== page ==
Cybercriminals know they can use social media to get sensitive corporate information! posted a story that pointed out that “Social media is a great marketing tool for businesses. However, if companies continue to ignore — or misunderstand — the threat that it poses, it will become the go-to platform for cybercriminals looking to steal sensitive information or cause huge reputational damage when silly mistakes are missed.”  The April 22, 2019 story entitled “4 Tips to Protect Your Business Against Social Media Mistakes” included these “simple steps that businesses should take to ensure everything stays safe on company social accounts” in the Tip 4 Lack of Awareness:

Employees should be trained on corporate social media policies and be given a “best use” guide, demonstrating what they can and can’t do on corporate social media accounts.

Information about cyberattacks via social platforms should be circulated so employees know what to look out for and how to prevent a potential attack from happening.

Having simple practices in place, such as internal reviewing of content, means no tweet goes live without multiple approvals, reducing mistakes that have huge reputational impacts.

Limited access to the social corporate accounts should be in place. Not all employees should be given the passwords for the accounts; instead, the individuals that require access, or have been granted access, should have the login details sent to them privately and confidentially.

Passwords should be changed regularly and most definitely changed when an employee who had access leaves the organization.

Here are all 4 Tips:

  1. Reputational Damage
  2. The Slip of a Finger
  3. Social Phishing
  4. Lack of Awareness

No rocket science in this advice!!!!

Indictment for dark web drug sales using Cryptocurrency!

The New York District Attorney issued a press release about an indictment for “operating storefronts on the dark web that sold and shipped hundreds of thousands of counterfeit Xanax tablets and other controlled substances to buyers in 43 states, and laundering $2.3 million in cryptocurrency by using preloaded debit cards and withdrawing cash at ATMs in Manhattan and New Jersey.”  The April 16, 2019 press release titled “D.A. Vance, Partners Take Down Major Dark Web Drug Seller” included these comments from the New York District Attorney Cyrus Vance Jr.:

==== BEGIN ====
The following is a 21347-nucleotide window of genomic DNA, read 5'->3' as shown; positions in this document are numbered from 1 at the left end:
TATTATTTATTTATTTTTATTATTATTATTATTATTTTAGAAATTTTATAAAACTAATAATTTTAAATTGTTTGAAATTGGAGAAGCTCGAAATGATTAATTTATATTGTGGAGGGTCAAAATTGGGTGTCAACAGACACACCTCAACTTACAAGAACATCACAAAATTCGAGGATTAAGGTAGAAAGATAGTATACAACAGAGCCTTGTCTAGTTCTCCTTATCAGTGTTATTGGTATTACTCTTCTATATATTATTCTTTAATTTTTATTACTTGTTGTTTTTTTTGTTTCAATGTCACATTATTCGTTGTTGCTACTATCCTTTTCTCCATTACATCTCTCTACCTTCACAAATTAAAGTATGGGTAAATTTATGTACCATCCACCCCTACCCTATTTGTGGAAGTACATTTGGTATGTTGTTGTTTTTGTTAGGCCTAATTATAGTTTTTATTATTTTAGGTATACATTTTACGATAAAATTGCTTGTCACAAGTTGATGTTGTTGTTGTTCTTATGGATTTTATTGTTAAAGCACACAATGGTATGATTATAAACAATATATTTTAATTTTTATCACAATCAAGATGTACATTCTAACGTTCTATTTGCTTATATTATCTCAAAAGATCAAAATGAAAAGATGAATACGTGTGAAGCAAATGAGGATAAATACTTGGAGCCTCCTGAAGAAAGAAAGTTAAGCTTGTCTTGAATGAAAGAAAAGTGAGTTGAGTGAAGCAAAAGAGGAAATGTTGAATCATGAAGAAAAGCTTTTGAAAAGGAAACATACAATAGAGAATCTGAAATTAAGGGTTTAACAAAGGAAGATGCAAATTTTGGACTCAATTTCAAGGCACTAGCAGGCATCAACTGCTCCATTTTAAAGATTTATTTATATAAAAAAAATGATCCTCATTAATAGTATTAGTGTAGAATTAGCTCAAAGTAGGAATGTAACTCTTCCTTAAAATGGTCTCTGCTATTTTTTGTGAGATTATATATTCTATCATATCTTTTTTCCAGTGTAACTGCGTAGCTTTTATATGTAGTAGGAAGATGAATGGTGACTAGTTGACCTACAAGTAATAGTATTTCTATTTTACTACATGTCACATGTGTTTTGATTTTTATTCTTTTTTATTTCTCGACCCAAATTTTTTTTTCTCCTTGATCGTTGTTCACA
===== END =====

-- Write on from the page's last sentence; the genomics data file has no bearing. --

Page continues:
When our office received reports of suspicious activity at ATMs in New York and New Jersey, our talented investigators followed the money, using our state-of-the-art Cyber Lab to uncover a dark web counterfeit pill seller whose $2.3 million operation spanned the U.S.,

Not only is this the first time state prosecutors in New York have taken down a dark web storefront, this takedown represents the largest pill seizure in New Jersey’s history.

If you are engaging in illicit activity on the dark web, you are on notice: we know how to find you, we know how to put you out of business, and we know how to hold you criminally accountable.

Without question cryptocurrency allowed these sales to occur!

Did you know about the use of AI to profile minorities?

The New York Times reported profiling in China based on “documents and interviews show that the authorities are also using a vast, secret system of advanced facial recognition technology to track and control the Uighurs, a largely Muslim minority. It is the first known example of a government intentionally using artificial intelligence for racial profiling, experts said.”  The April 14, 2019 article entitled “One Month, 500,000 Face Scans: How China Is Using A.I. to Profile a Minority” included these details:

The facial recognition technology, which is integrated into China’s rapidly expanding networks of surveillance cameras, looks exclusively for Uighurs based on their appearance and keeps records of their comings and goings for search and review.